Wednesday, February 19, 2014

Coming Soon this India's Wettest places Series - Chinnakallar/Upper Nirar, Tamil Nadu

Valparai Hill Station
In Coimbatore dt in Valaparai region, i have Upper Nirar / Chinnakallar, Lower Nirar, Iyerpadi, Anaimalai, Valparai etc daily rainfall data for last 13 years. Upper Nirar / Chinnakallar has got over 9000 mm in 2007 and close to 9000 in 2005.

Manjoli Hill Station
In Tirunelveli dt in Manjoli region, Kuthiraivetti, Oothu, Manjolai, Kakachi etc

Nilgiris Hills
In Nilgiris dt, Devala, Upper Bhavani, Avalanchi, Naickenshola, Ellamanna, Naduvattam etc.

Please watch out this space for the wettest series. You will be surprised with the rainfall data.

Ponnachi G Son sir,  we discussed a lot in Indian Weatherman few years back on the wettest place in Tamil Nadu and i have answers to your questions. Hope you reply back.

you asked me to come forward to analysis rainfall and distribution in these regions. Taluk wise rainfall distribution based on area weighted average will give clear picture. 

Tuesday, February 11, 2014

Cherrapunji records 5th lowest rainfall in 140 years and the lowest in last 35 years

Cherrapunjee is one of the wettest place on earth and is also known as Sohra. It had received only 7560 mm of rainfall in 2013. It is the lowest rainfall in last 35 years and 5th lowest in last 140 years. This town has an average rainfall of 11,070 mm a year. The highest recorded total annual rainfall was 24555 mm in the year 1974.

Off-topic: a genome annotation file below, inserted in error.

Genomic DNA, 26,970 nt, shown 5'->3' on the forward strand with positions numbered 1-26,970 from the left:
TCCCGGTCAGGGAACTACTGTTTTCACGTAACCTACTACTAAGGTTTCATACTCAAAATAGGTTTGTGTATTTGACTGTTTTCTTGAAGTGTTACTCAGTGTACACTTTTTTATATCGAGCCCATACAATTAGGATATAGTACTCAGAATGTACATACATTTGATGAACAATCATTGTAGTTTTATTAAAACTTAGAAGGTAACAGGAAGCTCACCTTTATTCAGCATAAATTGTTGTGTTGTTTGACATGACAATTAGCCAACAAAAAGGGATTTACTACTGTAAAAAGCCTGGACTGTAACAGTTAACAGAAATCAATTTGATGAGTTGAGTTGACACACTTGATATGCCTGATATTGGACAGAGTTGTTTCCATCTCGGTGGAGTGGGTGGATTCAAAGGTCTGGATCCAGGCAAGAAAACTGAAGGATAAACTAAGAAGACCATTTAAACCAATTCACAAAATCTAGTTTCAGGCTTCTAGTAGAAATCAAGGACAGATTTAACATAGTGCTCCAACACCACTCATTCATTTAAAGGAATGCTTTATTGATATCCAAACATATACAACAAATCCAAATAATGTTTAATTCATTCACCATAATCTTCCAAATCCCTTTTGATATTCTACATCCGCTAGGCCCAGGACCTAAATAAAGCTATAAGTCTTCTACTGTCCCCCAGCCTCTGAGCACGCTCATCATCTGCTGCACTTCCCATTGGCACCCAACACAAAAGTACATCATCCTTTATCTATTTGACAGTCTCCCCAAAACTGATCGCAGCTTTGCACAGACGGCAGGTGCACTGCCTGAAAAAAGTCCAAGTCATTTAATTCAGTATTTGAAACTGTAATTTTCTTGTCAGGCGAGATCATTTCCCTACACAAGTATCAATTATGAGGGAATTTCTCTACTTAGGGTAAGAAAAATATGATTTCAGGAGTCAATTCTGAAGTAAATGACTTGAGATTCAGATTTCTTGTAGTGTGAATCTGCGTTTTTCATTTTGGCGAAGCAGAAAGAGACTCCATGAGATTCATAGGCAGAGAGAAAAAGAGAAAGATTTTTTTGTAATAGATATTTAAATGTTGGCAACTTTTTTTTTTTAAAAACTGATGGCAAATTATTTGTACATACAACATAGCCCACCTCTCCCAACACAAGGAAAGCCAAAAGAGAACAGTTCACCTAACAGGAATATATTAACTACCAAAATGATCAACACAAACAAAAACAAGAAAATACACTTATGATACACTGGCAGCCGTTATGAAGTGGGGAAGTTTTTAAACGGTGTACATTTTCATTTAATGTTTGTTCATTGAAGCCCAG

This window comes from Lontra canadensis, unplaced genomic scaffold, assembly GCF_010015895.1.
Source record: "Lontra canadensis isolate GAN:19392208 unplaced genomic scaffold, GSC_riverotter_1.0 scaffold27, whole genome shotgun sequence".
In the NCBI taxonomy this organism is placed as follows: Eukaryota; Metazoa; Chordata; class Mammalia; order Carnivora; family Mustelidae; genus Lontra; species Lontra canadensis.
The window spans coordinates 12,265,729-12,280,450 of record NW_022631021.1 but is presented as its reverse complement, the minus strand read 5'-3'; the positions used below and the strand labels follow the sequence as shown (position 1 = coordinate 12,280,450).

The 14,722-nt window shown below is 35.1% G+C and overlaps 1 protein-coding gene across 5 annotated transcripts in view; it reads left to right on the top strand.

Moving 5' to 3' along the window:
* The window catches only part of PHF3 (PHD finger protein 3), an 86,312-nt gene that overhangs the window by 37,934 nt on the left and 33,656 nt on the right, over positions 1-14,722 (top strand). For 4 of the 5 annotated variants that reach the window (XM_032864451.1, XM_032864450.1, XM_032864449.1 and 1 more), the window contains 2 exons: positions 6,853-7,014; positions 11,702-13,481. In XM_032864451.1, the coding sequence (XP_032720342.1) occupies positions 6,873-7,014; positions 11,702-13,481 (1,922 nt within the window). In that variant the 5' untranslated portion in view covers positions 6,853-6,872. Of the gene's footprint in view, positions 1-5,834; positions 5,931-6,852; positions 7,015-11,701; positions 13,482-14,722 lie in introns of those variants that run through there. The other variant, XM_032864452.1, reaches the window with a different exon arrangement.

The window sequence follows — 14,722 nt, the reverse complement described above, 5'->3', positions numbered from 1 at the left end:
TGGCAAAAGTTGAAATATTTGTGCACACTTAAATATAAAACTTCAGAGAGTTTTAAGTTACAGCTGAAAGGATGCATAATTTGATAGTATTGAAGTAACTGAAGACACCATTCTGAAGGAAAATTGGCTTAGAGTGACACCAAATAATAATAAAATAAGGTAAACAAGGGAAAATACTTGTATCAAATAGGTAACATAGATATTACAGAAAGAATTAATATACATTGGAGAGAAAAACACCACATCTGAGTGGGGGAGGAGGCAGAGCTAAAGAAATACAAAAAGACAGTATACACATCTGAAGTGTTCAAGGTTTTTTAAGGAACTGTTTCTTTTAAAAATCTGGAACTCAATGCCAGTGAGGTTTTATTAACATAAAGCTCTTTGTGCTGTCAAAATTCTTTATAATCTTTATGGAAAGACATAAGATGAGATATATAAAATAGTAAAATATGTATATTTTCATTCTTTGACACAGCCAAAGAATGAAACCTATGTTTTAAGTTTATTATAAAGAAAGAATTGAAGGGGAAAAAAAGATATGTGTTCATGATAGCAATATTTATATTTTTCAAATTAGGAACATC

Cherrapunji recording Rainfall less than 8000 mm in last 140 years

The prime reason for deficit monsoon rainfall over the North-East in 2013 was formation of above normal monsoon low-pressure systems over the Bay of Bengal and subsequent passage of those systems across central India and north peninsula,” said scientist Sunit Das of IMD Guwahati.

However, most residents blamed the degradation of the eco system, with trees felled at the hills for limestone mining and other purposes. There is also water scarcity here these days. People have to walk for miles to collect drinking water. Deforestation, lack of rain harvesting and constant mining are often cited as the reasons.

"We had a thriving tourist traffic here but it is beginning to fall. Specially, the number of foreign tourists is getting less and less," says Banzer Cooper Lyngdoh, an officer with Meghalaya tourism in Cherrapunji. "Tourists come here to see the rain and clouds, so why should they come at all if it is hot and sunny?" Mr Lyngdoh asked.
This year Hulikal in Karnataka has topped the country charts with annual rainfall with 9383 mm in 2013. Mawsynaram, the famed counterpart of Cherrapunji has also got less rainfall of 8610 mm in 2013.

Source of Interviews : Compiled from Various Newspapers
Rainfall data - Own Research